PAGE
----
You're in good company, as a new study released today found that more than one in every 25 New Yorkers is worth at least $1 million. Consulting firm WealthInsight, in conjunction with Spear's magazine, took on the Herculean task of ranking the world's top 20 global cities based on portion of population exceeding $1 million in net worth.
New York is the top U.S. city to make the list with 4.63 percent of its population, or 389,100 people, worth at least $1 million — the other two are Houston (No. 18) and San Francisco (No. 19). Analysts at WealthInsight credited the rankings in large part to banking and financial centers, which were overly represented in the top cities (Monaco, Zurich, and Geneva claimed the first three spots, respectively).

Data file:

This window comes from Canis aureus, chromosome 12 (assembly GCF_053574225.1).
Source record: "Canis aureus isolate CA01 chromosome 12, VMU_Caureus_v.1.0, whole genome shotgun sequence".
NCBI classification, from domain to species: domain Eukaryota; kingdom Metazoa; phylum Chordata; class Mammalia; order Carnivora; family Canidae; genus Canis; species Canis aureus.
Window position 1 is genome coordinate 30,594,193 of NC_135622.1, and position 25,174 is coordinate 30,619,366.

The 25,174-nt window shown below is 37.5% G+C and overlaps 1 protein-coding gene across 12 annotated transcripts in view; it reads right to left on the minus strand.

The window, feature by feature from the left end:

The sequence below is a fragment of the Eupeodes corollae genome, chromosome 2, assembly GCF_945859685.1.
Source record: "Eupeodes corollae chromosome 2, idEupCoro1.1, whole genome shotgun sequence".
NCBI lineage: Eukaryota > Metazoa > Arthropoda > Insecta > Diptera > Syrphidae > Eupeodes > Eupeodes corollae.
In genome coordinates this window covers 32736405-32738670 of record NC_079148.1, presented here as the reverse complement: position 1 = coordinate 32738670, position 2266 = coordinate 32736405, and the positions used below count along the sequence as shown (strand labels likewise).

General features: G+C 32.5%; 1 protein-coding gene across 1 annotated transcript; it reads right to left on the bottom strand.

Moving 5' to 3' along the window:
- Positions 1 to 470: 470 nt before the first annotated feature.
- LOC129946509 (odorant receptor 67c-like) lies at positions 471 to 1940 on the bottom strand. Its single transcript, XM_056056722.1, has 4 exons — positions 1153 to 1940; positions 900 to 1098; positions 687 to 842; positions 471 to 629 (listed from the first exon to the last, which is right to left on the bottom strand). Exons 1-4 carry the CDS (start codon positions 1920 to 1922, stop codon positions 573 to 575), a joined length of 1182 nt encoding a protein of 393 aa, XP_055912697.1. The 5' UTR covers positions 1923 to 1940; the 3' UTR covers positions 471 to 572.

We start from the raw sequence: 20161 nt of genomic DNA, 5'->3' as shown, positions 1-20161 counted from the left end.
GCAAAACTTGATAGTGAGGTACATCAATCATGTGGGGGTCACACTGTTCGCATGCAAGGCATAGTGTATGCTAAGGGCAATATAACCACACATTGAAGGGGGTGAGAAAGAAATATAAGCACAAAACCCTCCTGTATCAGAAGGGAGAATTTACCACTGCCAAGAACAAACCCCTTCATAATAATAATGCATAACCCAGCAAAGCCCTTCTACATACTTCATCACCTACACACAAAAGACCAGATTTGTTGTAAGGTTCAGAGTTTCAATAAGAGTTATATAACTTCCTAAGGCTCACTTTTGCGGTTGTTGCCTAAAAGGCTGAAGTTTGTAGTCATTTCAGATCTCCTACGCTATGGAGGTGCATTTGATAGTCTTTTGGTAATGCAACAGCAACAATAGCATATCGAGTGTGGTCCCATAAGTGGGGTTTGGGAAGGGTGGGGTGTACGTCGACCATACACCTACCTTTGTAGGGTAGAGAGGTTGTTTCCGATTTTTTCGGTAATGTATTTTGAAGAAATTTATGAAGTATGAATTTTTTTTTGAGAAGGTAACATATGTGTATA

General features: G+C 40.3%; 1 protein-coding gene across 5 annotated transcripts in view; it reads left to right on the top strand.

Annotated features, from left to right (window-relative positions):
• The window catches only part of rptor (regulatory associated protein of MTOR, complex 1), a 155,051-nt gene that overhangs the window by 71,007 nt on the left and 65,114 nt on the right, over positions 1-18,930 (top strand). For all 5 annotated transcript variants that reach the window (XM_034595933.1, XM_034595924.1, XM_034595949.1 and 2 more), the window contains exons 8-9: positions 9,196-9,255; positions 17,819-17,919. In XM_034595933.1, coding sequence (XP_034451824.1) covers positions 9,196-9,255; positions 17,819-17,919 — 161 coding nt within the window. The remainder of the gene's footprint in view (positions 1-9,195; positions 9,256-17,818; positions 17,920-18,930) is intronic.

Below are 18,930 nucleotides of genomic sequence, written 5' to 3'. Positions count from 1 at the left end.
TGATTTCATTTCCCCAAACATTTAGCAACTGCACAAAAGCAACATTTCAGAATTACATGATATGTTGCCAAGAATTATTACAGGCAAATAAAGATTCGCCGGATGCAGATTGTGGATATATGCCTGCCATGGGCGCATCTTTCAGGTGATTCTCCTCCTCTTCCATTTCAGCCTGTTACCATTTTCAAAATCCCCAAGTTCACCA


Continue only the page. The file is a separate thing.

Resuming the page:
Iconic sportscaster Stuart Scott accepted the Jimmy V Perseverance Award at Wednesday night's ESPYs and delivered a genuinely touching speech about living with — and not being beaten by — cancer.
"When you die, it does not mean that you lose to cancer," he said. "You beat cancer by how you live, why you live, and in the manner in which you live."
The speech starts around the 7:00 mark. --Jon Terbush